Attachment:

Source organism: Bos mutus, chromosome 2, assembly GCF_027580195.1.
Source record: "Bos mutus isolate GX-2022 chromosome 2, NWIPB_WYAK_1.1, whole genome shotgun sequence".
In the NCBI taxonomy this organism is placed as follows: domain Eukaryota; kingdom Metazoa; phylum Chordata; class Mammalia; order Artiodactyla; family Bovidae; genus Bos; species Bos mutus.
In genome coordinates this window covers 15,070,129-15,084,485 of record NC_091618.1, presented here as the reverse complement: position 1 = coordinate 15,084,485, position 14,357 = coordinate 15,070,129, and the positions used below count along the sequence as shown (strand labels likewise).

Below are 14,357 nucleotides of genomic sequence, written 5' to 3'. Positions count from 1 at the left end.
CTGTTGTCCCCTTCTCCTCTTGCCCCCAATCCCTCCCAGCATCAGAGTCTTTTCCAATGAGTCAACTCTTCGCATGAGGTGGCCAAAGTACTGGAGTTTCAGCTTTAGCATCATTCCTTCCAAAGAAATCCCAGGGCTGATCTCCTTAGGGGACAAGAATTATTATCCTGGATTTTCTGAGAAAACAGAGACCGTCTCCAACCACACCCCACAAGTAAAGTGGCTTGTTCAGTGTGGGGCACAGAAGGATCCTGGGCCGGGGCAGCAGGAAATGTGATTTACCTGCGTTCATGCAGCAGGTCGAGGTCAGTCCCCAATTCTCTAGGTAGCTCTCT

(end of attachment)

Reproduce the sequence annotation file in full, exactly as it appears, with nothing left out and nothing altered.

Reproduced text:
Source organism: Bos mutus, chromosome 2, assembly GCF_027580195.1.
Source record: "Bos mutus isolate GX-2022 chromosome 2, NWIPB_WYAK_1.1, whole genome shotgun sequence".
In the NCBI taxonomy this organism is placed as follows: domain Eukaryota; kingdom Metazoa; phylum Chordata; class Mammalia; order Artiodactyla; family Bovidae; genus Bos; species Bos mutus.
In genome coordinates this window covers 15,070,129-15,084,485 of record NC_091618.1, presented here as the reverse complement: position 1 = coordinate 15,084,485, position 14,357 = coordinate 15,070,129, and the positions used below count along the sequence as shown (strand labels likewise).

Below are 14,357 nucleotides of genomic sequence, written 5' to 3'. Positions count from 1 at the left end.
CTGTTGTCCCCTTCTCCTCTTGCCCCCAATCCCTCCCAGCATCAGAGTCTTTTCCAATGAGTCAACTCTTCGCATGAGGTGGCCAAAGTACTGGAGTTTCAGCTTTAGCATCATTCCTTCCAAAGAAATCCCAGGGCTGATCTCCTTAGGGGACAAGAATTATTATCCTGGATTTTCTGAGAAAACAGAGACCGTCTCCAACCACACCCCACAAGTAAAGTGGCTTGTTCAGTGTGGGGCACAGAAGGATCCTGGGCCGGGGCAGCAGGAAATGTGATTTACCTGCGTTCATGCAGCAGGTCGAGGTCAGTCCCCAATTCTCTAGGTAGCTCTCT